These relationships take many forms and can be very destructive. They slowly drain off our energy, frustrate us, and generally make for an unhealthy negative environment. Some of the different types of people who contribute to draining relationships:
- People who dump all of their problems on others.
- People who are volatile and explode without warning.
- People who manipulate others to get their needs met.
- People who complain about their things and never do anything to change their situation.
- People who feel entitled to special attention and consideration.
- People who don’t communicate well and feel that you should already know what they want.
- People who criticize all the time, but never tell you what you do right.
- People who are intrusive and ignore the rights of others.
- People who are possessive or jealous.
- People who do not tell the truth.
The reason why people become draining individuals is that they have felt unable to manage certain aspects of their lives in the past. They developed dysfunctional ways to cope with this powerlessness, and unfortunately the dysfunctional ways worked for them at the time. Thus, the behaviour was reinforced.
Relationships continued to pattern because the individuals were perhaps too young to realise the effects their behaviour had on them. The hope was that they would be able to continue to get their needs met. The pattern became an unconscious one.
Draining people come in all shapes, sizes and levels of authority. The level of draining also comes in different intensities. Some people may drain occasionally, others – on a daily basis. By learning to watch out for such behaviour, you can build a buffer zone for yourself that acts as a protection for your valuable psychic energy.
One of the most frequent types of these draining relationships in our personal life is the dump-and-run. These people come in two types: those that use others to vent their problems, and those that drop work or responsibilities on others.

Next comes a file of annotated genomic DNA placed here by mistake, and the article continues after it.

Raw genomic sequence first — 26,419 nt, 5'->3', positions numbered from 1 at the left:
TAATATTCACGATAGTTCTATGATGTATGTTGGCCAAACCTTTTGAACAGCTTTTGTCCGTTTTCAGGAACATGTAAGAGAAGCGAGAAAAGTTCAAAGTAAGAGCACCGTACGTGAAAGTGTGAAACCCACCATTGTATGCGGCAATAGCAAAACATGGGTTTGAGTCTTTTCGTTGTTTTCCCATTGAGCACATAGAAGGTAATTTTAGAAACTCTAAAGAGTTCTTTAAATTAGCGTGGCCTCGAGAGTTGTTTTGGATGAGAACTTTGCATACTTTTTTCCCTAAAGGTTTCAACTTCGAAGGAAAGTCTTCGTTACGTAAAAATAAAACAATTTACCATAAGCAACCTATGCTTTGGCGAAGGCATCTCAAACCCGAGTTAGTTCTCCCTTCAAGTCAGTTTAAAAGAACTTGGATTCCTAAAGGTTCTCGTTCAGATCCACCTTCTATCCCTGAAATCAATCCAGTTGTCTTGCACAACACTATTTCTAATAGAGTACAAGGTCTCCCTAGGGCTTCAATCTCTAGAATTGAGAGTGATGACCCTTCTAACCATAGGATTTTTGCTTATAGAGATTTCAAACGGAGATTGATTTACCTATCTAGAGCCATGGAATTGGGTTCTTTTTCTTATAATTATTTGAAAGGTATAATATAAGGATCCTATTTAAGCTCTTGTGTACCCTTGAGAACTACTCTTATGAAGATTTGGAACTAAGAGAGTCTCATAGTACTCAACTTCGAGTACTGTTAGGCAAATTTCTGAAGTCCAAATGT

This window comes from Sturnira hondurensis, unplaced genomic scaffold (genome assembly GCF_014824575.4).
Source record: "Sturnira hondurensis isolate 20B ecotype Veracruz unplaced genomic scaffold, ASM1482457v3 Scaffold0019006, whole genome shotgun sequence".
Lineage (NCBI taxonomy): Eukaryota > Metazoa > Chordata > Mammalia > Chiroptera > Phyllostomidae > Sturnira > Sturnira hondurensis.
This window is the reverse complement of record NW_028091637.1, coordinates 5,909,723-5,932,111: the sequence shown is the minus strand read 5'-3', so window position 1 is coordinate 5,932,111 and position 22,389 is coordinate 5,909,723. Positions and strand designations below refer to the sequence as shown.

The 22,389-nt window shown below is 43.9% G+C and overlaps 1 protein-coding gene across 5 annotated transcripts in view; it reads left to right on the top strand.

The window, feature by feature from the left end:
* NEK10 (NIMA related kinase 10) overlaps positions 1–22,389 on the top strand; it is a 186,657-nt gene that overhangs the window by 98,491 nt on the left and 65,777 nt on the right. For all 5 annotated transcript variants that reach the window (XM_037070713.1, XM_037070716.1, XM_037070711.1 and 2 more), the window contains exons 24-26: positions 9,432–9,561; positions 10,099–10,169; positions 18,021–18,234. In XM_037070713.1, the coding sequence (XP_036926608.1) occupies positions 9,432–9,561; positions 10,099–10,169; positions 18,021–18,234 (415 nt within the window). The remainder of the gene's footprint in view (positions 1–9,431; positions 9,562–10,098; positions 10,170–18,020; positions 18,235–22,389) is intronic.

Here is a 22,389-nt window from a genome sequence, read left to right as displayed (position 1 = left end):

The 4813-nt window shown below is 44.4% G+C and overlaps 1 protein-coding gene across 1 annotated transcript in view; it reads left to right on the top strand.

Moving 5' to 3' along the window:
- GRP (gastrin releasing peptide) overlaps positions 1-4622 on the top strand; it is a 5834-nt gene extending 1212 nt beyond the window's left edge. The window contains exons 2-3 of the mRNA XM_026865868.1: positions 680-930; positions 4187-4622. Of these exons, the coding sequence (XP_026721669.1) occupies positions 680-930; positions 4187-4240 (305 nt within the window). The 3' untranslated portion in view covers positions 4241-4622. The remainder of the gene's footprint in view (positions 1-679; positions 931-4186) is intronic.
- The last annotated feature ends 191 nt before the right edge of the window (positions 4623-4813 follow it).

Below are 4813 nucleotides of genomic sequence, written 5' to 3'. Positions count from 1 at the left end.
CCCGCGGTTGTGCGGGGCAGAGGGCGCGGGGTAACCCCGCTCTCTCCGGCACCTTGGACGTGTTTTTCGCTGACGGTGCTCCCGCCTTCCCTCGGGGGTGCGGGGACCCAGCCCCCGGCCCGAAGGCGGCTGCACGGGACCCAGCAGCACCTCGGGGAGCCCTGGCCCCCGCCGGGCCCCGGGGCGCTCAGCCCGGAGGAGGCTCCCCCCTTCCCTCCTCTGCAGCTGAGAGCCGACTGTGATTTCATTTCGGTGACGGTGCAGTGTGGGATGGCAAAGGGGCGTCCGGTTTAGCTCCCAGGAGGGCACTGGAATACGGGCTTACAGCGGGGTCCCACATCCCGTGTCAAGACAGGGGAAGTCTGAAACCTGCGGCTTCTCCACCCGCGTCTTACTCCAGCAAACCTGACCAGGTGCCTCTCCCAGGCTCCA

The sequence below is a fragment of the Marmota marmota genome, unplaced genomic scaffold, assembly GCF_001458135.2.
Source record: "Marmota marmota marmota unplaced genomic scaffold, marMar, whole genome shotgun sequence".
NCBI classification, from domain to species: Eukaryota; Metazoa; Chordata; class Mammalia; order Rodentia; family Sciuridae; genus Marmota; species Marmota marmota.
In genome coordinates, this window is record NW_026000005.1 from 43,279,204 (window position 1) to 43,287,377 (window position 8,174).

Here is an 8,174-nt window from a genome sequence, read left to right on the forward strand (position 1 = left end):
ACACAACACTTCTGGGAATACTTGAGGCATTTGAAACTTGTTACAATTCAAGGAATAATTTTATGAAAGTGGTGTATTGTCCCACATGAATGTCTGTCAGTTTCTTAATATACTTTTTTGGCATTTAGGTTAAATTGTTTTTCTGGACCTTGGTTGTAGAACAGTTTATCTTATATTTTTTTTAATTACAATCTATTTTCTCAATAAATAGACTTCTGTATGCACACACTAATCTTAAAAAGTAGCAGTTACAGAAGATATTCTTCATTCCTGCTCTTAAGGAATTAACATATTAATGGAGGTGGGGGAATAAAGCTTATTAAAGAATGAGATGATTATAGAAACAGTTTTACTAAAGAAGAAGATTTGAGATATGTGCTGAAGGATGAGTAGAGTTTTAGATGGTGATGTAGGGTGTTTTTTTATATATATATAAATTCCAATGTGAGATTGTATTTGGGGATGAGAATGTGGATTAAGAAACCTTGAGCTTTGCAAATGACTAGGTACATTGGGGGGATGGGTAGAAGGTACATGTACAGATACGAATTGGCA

When the dumper-drainers are finished unloading their problems, fears or anger on someone else, they depart feeling relieved. The receiver of such behaviour winds up pressed by the weight of that person’s problem because all of that negativity was left behind. The receiver may even feel some responsibility for the feelings of the dumper.
This dump-and-run type often does not want to resolve personal situations or becomes stuck in the problems, unable to move into the solution. It is as if their emotions flood their brain and there is no room for adult thinking. So, the only escape from this overload is to deposit it on someone else.
The second type of dump-and-run drainer, when overwhelmed with responsibility of work, sheds the weight by dropping duties or commitments into the laps of friends or family.
Another common category of draining person we find in our personal life is the criticizer. This person feels that it is her duty to inform you of what you have done wrong and what you should do to fix the situation. This type is the consummate advisor and authority on everything.
An additional draining relationship that we see in both our personal and professional life is the incompetent-person type. This is a person who cannot do anything independently. He is always making mistakes, asking others to take over, and generally acting unable to figure anything out without help.
A final type of draining relationship is the bully. This is someone who uses intimidation to coerce others into giving him his way. He often uses anger to manipulate others’ needs because he is so needy himself. Men and women are equally guilty of this draining approach.
Draining people in industry situations
It is especially unfortunate when the draining person is your manager. Association with a manager is an important relationship, and effective handling of it must be a priority for a healthy work environment.
A draining manager can make each work day very uncomfortable. She can cause great anxiety, contribute to an unhappy and unhealthy place to be. The situation often leaves the employee feeling hopeless and helpless, with little or no control over what happens to him.
The draining types that might exist in personal relationships might exist in ample numbers in the workplace too. Coworkers or team members can dump and run, the head of operations can be a bully, and your supervisor can plead “I’m new” for an entire year. Sadly, many never outgrow the dependent, overbearing or thoughtless patterns of their childhood. Maturity required to be involved in respectful, sustaining connections with others does not necessarily come with age.
McKee, S.L. and Walters, B.L., 2002. Transition management: A practical approach to personal and professional development. Prentice Hall.